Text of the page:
Sep 23, 2013

Gender-Targeted Packaging and Women

The product’s packaging is usually the first thing we notice when we purchase something from a store. Whether or not a product grabs our attention from the shelves is dependent on how appealing the packaging is to the consumer. Well-designed packaging might help sway a consumer into buying that particular brand over its competitors. 

A powerful marketing tool, companies use packaging to draw in members of their target demographic. Consumer psychologists have noted that people tend to purchase items that reflect their personality and the image they wish to project. Products purchased are an extension of who we are, which is why marketing still focuses on gender targeting. By altering packaging color, shape, copy, and imagery, brands are able to subtly influence an individual’s decision-making process.  

Why target women?
Many companies will design packaging for gender-neutral products that appeal to women because often, it is the woman who is shopping for the home and family, therefore, the key decision-maker with purchasing power. 

Depending on the product, however, many brands are also looking to expand market share into male consumer demographics. Household items, like body soap or facewash, have long been regarded as “feminine” and thus required significant re-branding and packaging in order to create lines that appealed to men, even if the brand had long standing success with women.

How influential is packaging on women’s decision-making? 
A 2013 London survey of 500 marketing and packaging professionals from around the world reported that women are three-times as likely to be influenced by packaging tactics and promotions than men.

Women in the 20 to 30-year-old age range were most susceptible to packaging gimmicks; however, the gender divide was greatest in teenagers (27% of girls were drawn to targeted packaging vs. 9% of boys).

With women responsible for over 80% of household purchases, packaging that appeals to a woman becomes a very important marketing tool.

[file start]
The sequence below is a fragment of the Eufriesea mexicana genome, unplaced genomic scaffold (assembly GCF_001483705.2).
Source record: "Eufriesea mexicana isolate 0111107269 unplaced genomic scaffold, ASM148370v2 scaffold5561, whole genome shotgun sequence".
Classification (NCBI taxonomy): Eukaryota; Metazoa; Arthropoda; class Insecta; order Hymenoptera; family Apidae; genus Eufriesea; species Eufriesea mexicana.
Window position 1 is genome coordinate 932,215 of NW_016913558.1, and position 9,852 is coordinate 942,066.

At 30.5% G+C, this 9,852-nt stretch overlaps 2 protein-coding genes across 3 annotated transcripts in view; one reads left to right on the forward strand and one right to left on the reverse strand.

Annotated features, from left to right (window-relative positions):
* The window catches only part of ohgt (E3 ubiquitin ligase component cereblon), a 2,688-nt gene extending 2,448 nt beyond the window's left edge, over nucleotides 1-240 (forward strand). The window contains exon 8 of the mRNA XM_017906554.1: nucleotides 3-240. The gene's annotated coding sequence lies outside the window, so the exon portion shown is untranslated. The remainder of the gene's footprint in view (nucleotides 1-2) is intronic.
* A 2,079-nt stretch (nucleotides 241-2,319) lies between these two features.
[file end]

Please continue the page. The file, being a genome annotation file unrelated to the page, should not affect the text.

Packaging details that appeal to women
Image. Surveys have shown that, contrary to popular belief, images of celebrities are not particularly attractive to women buyers. Young women tend to be drawn by aspirational imagery, therefore, elegant and stylish labels are more likely to get their attention. 

Color. While pink resonates may attract the attention of little girls, this color rates low on packaging color preferences for women. Blues, purples and greens seem to be much more appealing to women when it comes to packaging. 

Shape. Round shapes feel more feminine and artsy, while shapes with sharp corners and angles feel more masculine. Studies based on sales of products that are available in both straight and curved bottles have shown that women find rounded contours more visually-appealing. 

Text. Women are more detail-oriented than men; and copy on packaging explaining what the product offers and its benefits can elevate a brand above its competitors. Large lettering that clearly states benefits is key. Inclusion of simple instructions is also important for a female buyer. 

Marketing to women via packaging involves more than just picking the right color and the right keywords. For the consumer, there is a direct correlation with the packaging and the product quality—and how that reflects on her. As women are likely to purchase for the whole household, product packaging should focus on good design and usability, rather than solely relying on gender-targeting. 

Tara Heath is a freelance writer and marketing professional from Los Angeles. Working with beauty company Fair & Flawless she has seen just how important packaging is and what a difference it can make to consumers.

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